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Sandy Journal

This peak stands alone as great nearby hike

Oct 10, 2019 10:24AM ● By Josh Wood

The long hike up Lone Peak means starting early. (Joshua Wood/City Journals)

By Joshua Wood | [email protected]

Lone Peak offers local hiking enthusiasts a rigorous challenge and incredible payoff once they make it to the top. Getting there requires the necessary precautions and a good part of a day, but the reward is worth it for those who tough it out.

Standing at over 11,000 feet, Lone Peak is a major feature of the Wasatch Front. It is also a goal for many who want to scale the most prominent peaks in the area. 

Planning a hike up Lone Peak requires some preparation. Hikers will want to read up on the trail options to decide their approach. The well-known Jacob’s Ladder is a grueling hike up steep trails covered with loose turf that can frustrate even experienced hikers. It is, however, the most direct route from the trailheads near the southeast corner of the valley and Corner Canyon. Another option is Cherry Canyon Trail, which offers a more gradual climb, though still steep. Taking this approach will add another mile or two to the overall hike.

Whichever trail hikers choose, another thing to keep in mind is the fact that the trails can prove elusive. Having a hiking app open during the trek is a big help, as is going with someone who has already done it. Also, trekking poles are must-haves for this type of terrain.

The hike to the peak and back can take 10–12 hours for most hikers. Taking plenty of water is essential for the journey. Hikers should plan on a minimum of three liters, but twice that is necessary for hotter days. Enough food and snacks to keep up with the massive amount of calories the hike will burn is also important.

As with any difficult hike, people should work their way up to something like Lone Peak by starting the season with shorter, easier hikes. The trail is best approached between May and October, depending on how much snow has fallen. Hikers can therefore plan on a late summer ascent and spend the earlier months of the season getting in shape for it.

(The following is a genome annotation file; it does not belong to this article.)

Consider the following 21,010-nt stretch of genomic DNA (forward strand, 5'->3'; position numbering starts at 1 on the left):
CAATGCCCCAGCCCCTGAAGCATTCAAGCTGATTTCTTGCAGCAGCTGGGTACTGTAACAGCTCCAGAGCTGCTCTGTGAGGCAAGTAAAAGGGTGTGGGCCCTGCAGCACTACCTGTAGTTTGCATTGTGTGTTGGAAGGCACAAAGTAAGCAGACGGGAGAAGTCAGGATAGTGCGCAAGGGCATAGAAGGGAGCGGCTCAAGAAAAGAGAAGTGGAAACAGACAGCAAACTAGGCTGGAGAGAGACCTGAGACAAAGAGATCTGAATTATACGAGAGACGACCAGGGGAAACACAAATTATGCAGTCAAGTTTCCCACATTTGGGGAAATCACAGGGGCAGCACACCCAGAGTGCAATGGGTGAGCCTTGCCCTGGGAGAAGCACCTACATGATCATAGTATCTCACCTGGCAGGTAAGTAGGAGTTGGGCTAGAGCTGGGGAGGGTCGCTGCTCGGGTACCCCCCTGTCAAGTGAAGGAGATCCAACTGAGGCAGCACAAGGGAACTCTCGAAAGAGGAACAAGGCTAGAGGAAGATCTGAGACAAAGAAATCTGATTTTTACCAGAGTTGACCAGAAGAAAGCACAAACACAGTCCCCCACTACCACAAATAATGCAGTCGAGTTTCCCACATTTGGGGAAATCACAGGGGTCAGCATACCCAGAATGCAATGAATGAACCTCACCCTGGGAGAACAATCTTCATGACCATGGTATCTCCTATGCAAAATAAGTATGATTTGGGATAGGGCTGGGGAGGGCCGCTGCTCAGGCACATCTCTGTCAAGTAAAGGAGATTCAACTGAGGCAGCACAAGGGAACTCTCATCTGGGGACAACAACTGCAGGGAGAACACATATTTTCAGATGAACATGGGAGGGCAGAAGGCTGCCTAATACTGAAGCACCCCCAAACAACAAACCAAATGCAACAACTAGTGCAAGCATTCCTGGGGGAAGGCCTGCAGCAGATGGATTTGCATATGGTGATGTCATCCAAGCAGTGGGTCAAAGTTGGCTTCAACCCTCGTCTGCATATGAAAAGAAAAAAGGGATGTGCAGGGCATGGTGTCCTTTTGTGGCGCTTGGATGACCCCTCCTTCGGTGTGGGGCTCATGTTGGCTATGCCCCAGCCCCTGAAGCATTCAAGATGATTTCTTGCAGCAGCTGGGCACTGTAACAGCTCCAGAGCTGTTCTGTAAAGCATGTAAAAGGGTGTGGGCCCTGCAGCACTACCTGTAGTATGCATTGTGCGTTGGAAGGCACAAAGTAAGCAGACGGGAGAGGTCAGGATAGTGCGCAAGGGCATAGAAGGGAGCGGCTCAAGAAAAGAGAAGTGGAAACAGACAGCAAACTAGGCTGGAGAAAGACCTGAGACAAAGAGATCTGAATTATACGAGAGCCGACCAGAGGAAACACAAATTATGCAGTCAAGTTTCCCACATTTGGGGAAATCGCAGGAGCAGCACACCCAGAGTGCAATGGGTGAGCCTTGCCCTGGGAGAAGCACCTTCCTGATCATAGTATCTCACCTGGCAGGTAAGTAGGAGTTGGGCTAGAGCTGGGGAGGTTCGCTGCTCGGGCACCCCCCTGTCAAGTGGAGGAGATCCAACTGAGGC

Despite the need for preparation and the workout the hike presents, the payoff is well worth it. Even just a few hours into the hike, the views are amazing. Early morning vistas of the Salt Lake Valley below are followed by views of Utah Lake and the surrounding landscape. Plus, once the trail continues beyond the initial few hours of ascent, it becomes more shaded and the scenery immediately surrounding the trail is stunning.

The latter part of the hike involves a good amount of scrambling up rock. The final climb up the rock toward the peak can be harrowing for those who are less than fond of heights. Knowing this in advance can help people decide whether they want to do the hike and how far they want to go. There are a few places on the way to the very top of the peak where the views are just as incredible without the final scare. As always, people should practice caution.

Once up top, the sights are awe-inspiring. On a clear day, which is advisable for this hike, the 360-degree views of cities and mountains below provide the kind of reward to make the long hike worth the effort.

Another thing to keep in mind when hiking Lone Peak is that the trek down takes as much work as the hike up. This is especially the case in descending Jacob’s Ladder and its loose footing. However, once returned to the trailhead, the feeling of accomplishment, of conquering one of the most rigorous hikes in the area, is a Rocky Mountain high that can’t be beat.

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